Production doesnt just limit itself to goods. Production also goes for what we call as Knowledge workers, essentially everyone ranging from Programmers to BPO workers. The cost of housing all these workers under one roof is getting too high, with the margins dropping that most centres are looking at ‘work from home’ options. Azim Premji, of Wipro has been talking about this for quite sometime, as Distributed Call centres, and Technology today has the luxury and the opportunity to make this happen. Infact, it is already happening in small scales already. More than all the luxuries of saving costs and managing margins, if you do realize the fact that while our demand for more knowledge workers doesnt seem to be slowing down, our infrastructures arent keeping up.
Distributed Production Centres, are the way to go.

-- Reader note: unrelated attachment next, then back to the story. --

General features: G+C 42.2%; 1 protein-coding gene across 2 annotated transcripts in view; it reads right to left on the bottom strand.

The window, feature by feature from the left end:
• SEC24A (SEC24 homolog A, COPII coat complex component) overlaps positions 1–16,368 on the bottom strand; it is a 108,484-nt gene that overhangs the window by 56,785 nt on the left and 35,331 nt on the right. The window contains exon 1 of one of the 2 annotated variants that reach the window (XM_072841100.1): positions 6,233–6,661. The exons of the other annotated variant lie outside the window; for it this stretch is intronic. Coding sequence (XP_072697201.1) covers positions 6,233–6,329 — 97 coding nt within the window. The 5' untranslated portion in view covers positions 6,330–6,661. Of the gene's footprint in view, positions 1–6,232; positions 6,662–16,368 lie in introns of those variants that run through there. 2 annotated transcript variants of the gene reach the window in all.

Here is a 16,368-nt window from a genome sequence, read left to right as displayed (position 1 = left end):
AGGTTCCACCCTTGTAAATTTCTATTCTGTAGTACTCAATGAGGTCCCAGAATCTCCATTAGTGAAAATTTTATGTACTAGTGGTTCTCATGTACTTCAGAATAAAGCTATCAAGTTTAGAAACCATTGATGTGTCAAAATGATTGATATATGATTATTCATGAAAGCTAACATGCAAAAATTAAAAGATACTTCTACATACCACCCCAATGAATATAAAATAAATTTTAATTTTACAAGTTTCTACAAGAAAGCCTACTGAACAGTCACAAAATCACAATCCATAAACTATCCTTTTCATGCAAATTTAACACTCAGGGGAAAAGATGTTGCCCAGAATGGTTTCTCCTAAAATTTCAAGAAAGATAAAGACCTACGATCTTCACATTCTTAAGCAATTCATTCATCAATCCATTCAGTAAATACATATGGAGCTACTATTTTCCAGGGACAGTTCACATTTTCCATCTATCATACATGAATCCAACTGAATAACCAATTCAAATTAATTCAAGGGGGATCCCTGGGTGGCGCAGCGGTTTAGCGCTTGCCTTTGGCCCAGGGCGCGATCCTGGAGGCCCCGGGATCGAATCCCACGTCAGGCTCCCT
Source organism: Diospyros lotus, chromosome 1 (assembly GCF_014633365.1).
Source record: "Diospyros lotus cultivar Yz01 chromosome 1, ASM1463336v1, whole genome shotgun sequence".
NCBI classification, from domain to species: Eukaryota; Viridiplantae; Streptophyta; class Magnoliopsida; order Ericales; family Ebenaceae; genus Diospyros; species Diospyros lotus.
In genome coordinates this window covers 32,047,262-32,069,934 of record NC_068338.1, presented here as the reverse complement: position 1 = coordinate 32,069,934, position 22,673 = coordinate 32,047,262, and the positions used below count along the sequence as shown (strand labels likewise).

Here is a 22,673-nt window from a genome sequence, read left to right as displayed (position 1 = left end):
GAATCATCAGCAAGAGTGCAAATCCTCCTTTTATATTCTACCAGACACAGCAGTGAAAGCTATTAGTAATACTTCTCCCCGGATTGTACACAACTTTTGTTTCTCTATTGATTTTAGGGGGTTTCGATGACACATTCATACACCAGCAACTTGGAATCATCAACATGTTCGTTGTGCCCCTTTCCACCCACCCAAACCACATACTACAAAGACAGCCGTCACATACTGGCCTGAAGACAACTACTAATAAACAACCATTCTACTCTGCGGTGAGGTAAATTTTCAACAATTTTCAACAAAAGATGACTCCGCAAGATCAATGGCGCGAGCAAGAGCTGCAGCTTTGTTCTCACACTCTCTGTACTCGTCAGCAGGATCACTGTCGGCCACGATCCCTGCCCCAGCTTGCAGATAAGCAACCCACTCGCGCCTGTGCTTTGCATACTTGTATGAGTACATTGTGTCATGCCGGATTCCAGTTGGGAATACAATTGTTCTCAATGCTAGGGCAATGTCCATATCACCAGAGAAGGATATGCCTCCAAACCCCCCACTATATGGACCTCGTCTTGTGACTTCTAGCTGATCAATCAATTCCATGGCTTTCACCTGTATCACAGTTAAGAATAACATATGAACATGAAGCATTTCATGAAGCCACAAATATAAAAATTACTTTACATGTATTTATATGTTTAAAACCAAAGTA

The Second Interesting trend that is happening is essentially Personalization. We might be one among the six billion population, but we seem to want, crave, desire, relentlessly hunt for products that are engraved and suited to our style and taste, at the cost of mass production. Seems complicated? It’s already possible.
Think of the trends that Cafepress, DilseBol, Myntra, Pringoo and all are after. It is essentially that. A friend of mine and I, sat and drafted a very elegant looking business plan and execution strategy along the same lines till we figured that three Indian companies had popped in the same space trying to cater to that need. I am still seeing them missing some crucial elements to hit it big, but they are definitely on the right track.
This is almost a very interesting problem for those who are into fashion technology, especially the production aspect. I came to know that the entire curriculum of the Production department of fashion technology deals with one aspect. How do you produce, ensure quality and keep costs low and keep the machine going. This is certainly an interesting challenge and prospect to tackle for those who are in this line of work. There are no easy answers, but some interesting cues.